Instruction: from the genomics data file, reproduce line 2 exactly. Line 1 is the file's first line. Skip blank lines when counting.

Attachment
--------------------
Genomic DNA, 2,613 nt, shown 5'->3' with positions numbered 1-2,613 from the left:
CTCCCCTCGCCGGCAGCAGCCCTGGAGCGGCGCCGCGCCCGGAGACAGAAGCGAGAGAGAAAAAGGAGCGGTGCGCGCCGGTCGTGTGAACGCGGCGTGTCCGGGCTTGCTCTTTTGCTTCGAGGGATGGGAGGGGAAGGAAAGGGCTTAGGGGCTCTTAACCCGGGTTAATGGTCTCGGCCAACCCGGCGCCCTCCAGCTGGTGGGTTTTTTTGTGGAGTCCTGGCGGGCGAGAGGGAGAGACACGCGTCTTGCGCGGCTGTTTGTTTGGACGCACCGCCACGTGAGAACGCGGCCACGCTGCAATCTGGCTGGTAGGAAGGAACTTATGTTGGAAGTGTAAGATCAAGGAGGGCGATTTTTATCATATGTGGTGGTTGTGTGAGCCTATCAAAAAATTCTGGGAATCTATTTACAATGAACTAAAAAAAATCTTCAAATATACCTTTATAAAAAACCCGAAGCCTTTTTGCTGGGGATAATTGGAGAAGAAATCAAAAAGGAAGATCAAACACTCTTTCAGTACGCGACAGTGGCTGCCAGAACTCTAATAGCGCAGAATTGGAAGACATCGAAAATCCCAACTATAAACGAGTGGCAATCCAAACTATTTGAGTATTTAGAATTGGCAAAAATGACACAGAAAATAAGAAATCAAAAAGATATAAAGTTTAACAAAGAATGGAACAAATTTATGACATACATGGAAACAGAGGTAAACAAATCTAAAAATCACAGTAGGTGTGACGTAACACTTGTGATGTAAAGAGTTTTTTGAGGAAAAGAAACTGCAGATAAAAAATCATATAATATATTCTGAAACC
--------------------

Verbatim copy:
CTCCCCTCGCCGGCAGCAGCCCTGGAGCGGCGCCGCGCCCGGAGACAGAAGCGAGAGAGAAAAAGGAGCGGTGCGCGCCGGTCGTGTGAACGCGGCGTGTCCGGGCTTGCTCTTTTGCTTCGAGGGATGGGAGGGGAAGGAAAGGGCTTAGGGGCTCTTAACCCGGGTTAATGGTCTCGGCCAACCCGGCGCCCTCCAGCTGGTGGGTTTTTTTGTGGAGTCCTGGCGGGCGAGAGGGAGAGACACGCGTCTTGCGCGGCTGTTTGTTTGGACGCACCGCCACGTGAGAACGCGGCCACGCTGCAATCTGGCTGGTAGGAAGGAACTTATGTTGGAAGTGTAAGATCAAGGAGGGCGATTTTTATCATATGTGGTGGTTGTGTGAGCCTATCAAAAAATTCTGGGAATCTATTTACAATGAACTAAAAAAAATCTTCAAATATACCTTTATAAAAAACCCGAAGCCTTTTTGCTGGGGATAATTGGAGAAGAAATCAAAAAGGAAGATCAAACACTCTTTCAGTACGCGACAGTGGCTGCCAGAACTCTAATAGCGCAGAATTGGAAGACATCGAAAATCCCAACTATAAACGAGTGGCAATCCAAACTATTTGAGTATTTAGAATTGGCAAAAATGACACAGAAAATAAGAAATCAAAAAGATATAAAGTTTAACAAAGAATGGAACAAATTTATGACATACATGGAAACAGAGGTAAACAAATCTAAAAATCACAGTAGGTGTGACGTAACACTTGTGATGTAAAGAGTTTTTTGAGGAAAAGAAACTGCAGATAAAAAATCATATAATATATTCTGAAACC